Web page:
Letter to Governor Gruening, August 10, 1943.  Office of the Governor, General Correspondence, 1934-1953, Federal Government — Department of War, 1933-1948, VS 495

For more information on the Aleutian Islands Campaign and Alaska during WWII in general check out the documentary “Alaska at War”, available on the Archives YouTube channel at the following link: 

1. Letter from Claude Smith, 1942. Office of the Governor, General Correspondence, 1934-1953, Federal Government — Department of War, 1933-1948, VS 495.

2. Native Voices Timeline:

3. 75th Battle of Attu Commemoration: 

Collection Spotlight: Alaska Women’s Commission Records

Although Women’s History Month has come to a finish, we wanted to dig into one more collection which focuses on women in Alaska; the records of the Alaska Women’s Commission did not disappoint.

The Alaska Women’s Commission (AWC) stemmed from the creation of the Alaska Commission on the Status of Women, which passed in 1978 as Alaska Statute 44.19.165.  The statute outlined the purpose of the commission as “…to implement the recommendations contained in the preliminary study on the status of women in Alaska which was mandated by the Ninth Legislature, Second Session, under Chapter 99 SLA 1976, and improve the status of women in Alaska by conducting further research and by making and implementing additional recommendations on the opportunities, needs, problems, and contributions of women in Alaska including, but not limited to 1) education, 2) homemaking, 3) civil and legal rights, and 4) labor and employment.”

Office of the Governor, Alaska Women’s Commission (RG53), Publications and Reports (SR640), AWC Poster (AS8528)

The AWC took on a variety of issues affecting women conducting studies, publishing in-depth reports, hosting conferences in rural areas, providing resources and publications, and producing and backing legislation in the interest of women from all backgrounds and from all regions of Alaska.

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The Alaska Women’s Commission records not only record the administrative history of the commission but also offer a view into the issues affecting women during that time on a state and national level.  Photographs, public service announcements, speeches, correspondence files, legislative files, committee meeting packets, and annual reports are just some of the resources available in the AWC records.


“Many outstanding women have helped to shape Alaska by contributing their talents and skills.  To honor these women and to provide visible role models for tomorrow’s leaders, I have established the Alaska Women’s Hall of Fame.  These awards will acknowledge the achievements of true pioneers like Lisa Starr Rudd, whose unwavering belief in women’s equality led to the creation of the Alaska Women’s Commission. To memorialize her achievements, the Women’s Hall of Fame is dedicated to her.”  – Governor Steve Cowper

Established in 1988 during the 10th anniversary of the AWC, the Alaska Women’s Hall of Fame went on to induct leaders such as civil rights activist Elizabeth Peratrovich, health care professional Arne Beltz, activist and educator Lucy Frey, and mayor and activist Lillie Hope McGarvey.  In box AS 9427 theirs are just a few files among dozens of biographic profiles on the women who have helped shape the history of Alaska.

File folders in Alaska Women’s Commission box AS 9427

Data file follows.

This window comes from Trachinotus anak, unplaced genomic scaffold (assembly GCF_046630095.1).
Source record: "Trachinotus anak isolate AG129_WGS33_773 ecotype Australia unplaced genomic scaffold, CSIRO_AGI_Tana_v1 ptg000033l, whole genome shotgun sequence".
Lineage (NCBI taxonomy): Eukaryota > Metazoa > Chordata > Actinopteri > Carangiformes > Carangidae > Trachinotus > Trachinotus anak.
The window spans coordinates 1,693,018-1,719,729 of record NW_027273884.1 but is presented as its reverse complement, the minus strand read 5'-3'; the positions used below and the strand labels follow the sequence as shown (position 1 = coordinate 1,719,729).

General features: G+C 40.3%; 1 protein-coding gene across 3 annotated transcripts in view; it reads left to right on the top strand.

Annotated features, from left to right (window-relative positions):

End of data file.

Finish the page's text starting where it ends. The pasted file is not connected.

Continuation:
These folders include biographical sketches, subject files, photographs, news clippings, and other materials compiled from the State Archives and Library’s Historical Collections as well as from other archives across the state like the University of Alaska’s Archives and Special Collections.  Below are peeks into the files of Mary Antisarlook, Marie Drake and Elinor Dusenbury, Della Keats, and Nell Scott, and represent a sample of materials you might find in these folders.

Mary Antisarlook pioneered reindeer herding at the turn of the 20th century.  [AS 9427]
Marie Drake authored the official Alaska Flag Song, while Elinor Dusenbury composed the music to accompany Drake’s words.  [AS 9427]
Della Keats dedicated her life to medical practice and traditional healing.  [AS 9427]
Nell Scott became the first woman elected to serve as a Territorial Representative in 1937.  [AS 9427]
In a letter to Governor Hickel in 1991 Mary McClinton and Carol Mikon, Chair and Vice Chair of the AWC, stress the importance of the commission, its effectiveness and inclusiveness, and their intention of “minimizing the use of state dollars and pursuing efforts to increase the independence and decrease long term dependence of women on state services.”  While the AWC was ultimately consolidated with the Alaska Commission on Children into the Alaska Human Relations Commission in 1993, during their existence they branched out, helping communities establish local councils and commissions on a regional scale in places like Juneau, Sitka, Anchorage, Utqiaġvik (formerly Barrow), and Fairbanks, some of which still exist today.

If you’re interested in digging further into the Alaska Women’s Commission records (RG53), you can visit us at the Alaska State Archives, located on the second floor of the Father Andrew P. Kashevaroff Building in downtown Juneau, Alaska.  We’re open to the public Tuesday – Friday from 10a – 4p*.

*Summer hours begin April 30th.  The Archives will be open Monday – Friday, 10a – 4p.

Caption reads: “Gov. Hammond signs a proclamation designating the week of March 8-14 as Women’s History Week. From left are: Emma G. Widmark, grand president, Alaska Native Sisterhood; Jean Munro, representative, Future Homemakers of America; Blanche L. McSmith, representative, National Council of Negro Women; Donna Flint, representative, Soroptimists International of Juneau; Chottie Angst, representative, League of Women Voters; Caren Robinson, director, AWARE, Inc.; Barbara A. Dale, vice chairwoman, Commission on the Status of Women; Susan Clark, representative, American Association of University Women; and Laraine L. Glenn, representative, Girl Scouts.” Photo credit: Chuck Kleeschulte. [AS 8536]